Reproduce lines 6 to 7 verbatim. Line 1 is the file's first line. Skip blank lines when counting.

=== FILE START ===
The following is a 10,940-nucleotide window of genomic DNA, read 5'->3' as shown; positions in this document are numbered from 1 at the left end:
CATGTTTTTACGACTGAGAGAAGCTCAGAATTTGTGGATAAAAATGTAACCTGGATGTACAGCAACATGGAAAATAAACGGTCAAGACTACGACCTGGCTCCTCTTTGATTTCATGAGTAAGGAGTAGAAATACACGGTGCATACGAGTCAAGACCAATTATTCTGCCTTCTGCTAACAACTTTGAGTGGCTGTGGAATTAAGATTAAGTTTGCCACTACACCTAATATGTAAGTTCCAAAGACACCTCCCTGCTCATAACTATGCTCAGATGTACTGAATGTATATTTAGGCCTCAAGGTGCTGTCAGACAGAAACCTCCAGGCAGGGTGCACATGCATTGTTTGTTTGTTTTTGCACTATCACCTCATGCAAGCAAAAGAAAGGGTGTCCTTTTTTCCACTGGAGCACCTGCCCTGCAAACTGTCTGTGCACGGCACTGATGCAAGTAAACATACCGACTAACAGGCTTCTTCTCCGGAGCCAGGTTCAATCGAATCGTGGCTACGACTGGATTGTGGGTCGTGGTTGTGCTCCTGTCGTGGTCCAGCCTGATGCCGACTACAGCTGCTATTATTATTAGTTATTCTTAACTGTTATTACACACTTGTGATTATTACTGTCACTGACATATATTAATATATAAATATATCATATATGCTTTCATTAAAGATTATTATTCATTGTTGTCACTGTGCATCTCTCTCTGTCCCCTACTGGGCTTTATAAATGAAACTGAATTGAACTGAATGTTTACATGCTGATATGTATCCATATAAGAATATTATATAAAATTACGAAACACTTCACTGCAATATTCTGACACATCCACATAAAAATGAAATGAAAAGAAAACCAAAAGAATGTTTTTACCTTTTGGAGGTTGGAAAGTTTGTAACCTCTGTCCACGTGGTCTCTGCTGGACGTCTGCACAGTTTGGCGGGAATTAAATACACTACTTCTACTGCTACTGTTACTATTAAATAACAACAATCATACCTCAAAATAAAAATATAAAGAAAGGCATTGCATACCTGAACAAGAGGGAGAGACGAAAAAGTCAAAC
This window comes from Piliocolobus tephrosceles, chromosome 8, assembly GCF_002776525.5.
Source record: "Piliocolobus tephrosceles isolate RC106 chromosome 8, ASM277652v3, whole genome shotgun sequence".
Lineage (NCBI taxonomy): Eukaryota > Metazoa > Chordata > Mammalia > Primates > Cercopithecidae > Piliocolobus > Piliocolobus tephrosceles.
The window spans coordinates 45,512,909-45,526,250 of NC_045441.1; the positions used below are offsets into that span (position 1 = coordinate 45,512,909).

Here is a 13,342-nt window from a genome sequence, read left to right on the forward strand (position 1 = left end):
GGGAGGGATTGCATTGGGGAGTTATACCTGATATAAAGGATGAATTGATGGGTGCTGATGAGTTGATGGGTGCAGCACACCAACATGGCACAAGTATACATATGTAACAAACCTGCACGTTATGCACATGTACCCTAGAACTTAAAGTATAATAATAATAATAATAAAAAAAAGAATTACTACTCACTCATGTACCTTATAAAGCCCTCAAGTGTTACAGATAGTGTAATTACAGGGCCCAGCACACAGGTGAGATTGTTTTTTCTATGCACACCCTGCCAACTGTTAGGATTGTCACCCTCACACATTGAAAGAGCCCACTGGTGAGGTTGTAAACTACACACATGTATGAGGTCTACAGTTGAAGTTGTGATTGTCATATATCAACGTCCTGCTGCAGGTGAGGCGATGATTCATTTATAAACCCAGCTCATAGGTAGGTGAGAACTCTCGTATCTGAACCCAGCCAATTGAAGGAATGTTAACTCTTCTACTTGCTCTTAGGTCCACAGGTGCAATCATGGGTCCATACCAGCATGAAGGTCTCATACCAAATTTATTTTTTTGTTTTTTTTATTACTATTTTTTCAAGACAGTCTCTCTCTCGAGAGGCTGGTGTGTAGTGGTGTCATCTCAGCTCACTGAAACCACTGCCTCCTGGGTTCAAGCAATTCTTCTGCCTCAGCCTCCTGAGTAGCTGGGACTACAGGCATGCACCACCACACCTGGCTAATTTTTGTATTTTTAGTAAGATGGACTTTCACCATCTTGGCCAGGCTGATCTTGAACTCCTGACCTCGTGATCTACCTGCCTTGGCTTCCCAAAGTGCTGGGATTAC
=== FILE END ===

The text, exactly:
The window spans coordinates 45,512,909-45,526,250 of NC_045441.1; the positions used below are offsets into that span (position 1 = coordinate 45,512,909).

Here is a 13,342-nt window from a genome sequence, read left to right on the forward strand (position 1 = left end):